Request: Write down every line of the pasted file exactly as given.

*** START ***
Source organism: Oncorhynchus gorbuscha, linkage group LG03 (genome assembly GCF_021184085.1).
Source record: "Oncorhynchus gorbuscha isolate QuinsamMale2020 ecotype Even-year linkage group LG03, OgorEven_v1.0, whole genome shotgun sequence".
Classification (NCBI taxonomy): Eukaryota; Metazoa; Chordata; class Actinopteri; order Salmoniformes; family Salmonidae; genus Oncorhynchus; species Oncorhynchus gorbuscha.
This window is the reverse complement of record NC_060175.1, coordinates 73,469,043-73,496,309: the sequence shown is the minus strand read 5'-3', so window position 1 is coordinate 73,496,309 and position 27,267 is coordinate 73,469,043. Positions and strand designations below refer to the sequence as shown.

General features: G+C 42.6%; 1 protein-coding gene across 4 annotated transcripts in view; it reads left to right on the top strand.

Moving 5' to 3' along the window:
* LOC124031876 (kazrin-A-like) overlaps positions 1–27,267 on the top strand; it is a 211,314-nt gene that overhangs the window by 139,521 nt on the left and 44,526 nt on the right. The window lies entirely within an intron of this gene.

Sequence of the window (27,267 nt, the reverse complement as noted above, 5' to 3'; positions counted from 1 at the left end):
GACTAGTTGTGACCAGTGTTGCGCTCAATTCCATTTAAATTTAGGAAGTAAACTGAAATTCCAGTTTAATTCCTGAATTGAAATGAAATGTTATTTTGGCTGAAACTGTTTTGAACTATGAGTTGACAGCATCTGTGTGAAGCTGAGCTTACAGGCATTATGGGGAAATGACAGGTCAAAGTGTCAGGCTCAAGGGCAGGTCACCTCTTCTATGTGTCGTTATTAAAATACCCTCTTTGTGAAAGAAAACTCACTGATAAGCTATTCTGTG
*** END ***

Source organism: Oncorhynchus gorbuscha, linkage group LG03 (genome assembly GCF_021184085.1).
Source record: "Oncorhynchus gorbuscha isolate QuinsamMale2020 ecotype Even-year linkage group LG03, OgorEven_v1.0, whole genome shotgun sequence".
Classification (NCBI taxonomy): Eukaryota; Metazoa; Chordata; class Actinopteri; order Salmoniformes; family Salmonidae; genus Oncorhynchus; species Oncorhynchus gorbuscha.
This window is the reverse complement of record NC_060175.1, coordinates 73,469,043-73,496,309: the sequence shown is the minus strand read 5'-3', so window position 1 is coordinate 73,496,309 and position 27,267 is coordinate 73,469,043. Positions and strand designations below refer to the sequence as shown.

General features: G+C 42.6%; 1 protein-coding gene across 4 annotated transcripts in view; it reads left to right on the top strand.

Moving 5' to 3' along the window:
* LOC124031876 (kazrin-A-like) overlaps positions 1–27,267 on the top strand; it is a 211,314-nt gene that overhangs the window by 139,521 nt on the left and 44,526 nt on the right. The window lies entirely within an intron of this gene.

Sequence of the window (27,267 nt, the reverse complement as noted above, 5' to 3'; positions counted from 1 at the left end):
GACTAGTTGTGACCAGTGTTGCGCTCAATTCCATTTAAATTTAGGAAGTAAACTGAAATTCCAGTTTAATTCCTGAATTGAAATGAAATGTTATTTTGGCTGAAACTGTTTTGAACTATGAGTTGACAGCATCTGTGTGAAGCTGAGCTTACAGGCATTATGGGGAAATGACAGGTCAAAGTGTCAGGCTCAAGGGCAGGTCACCTCTTCTATGTGTCGTTATTAAAATACCCTCTTTGTGAAAGAAAACTCACTGATAAGCTATTCTGTG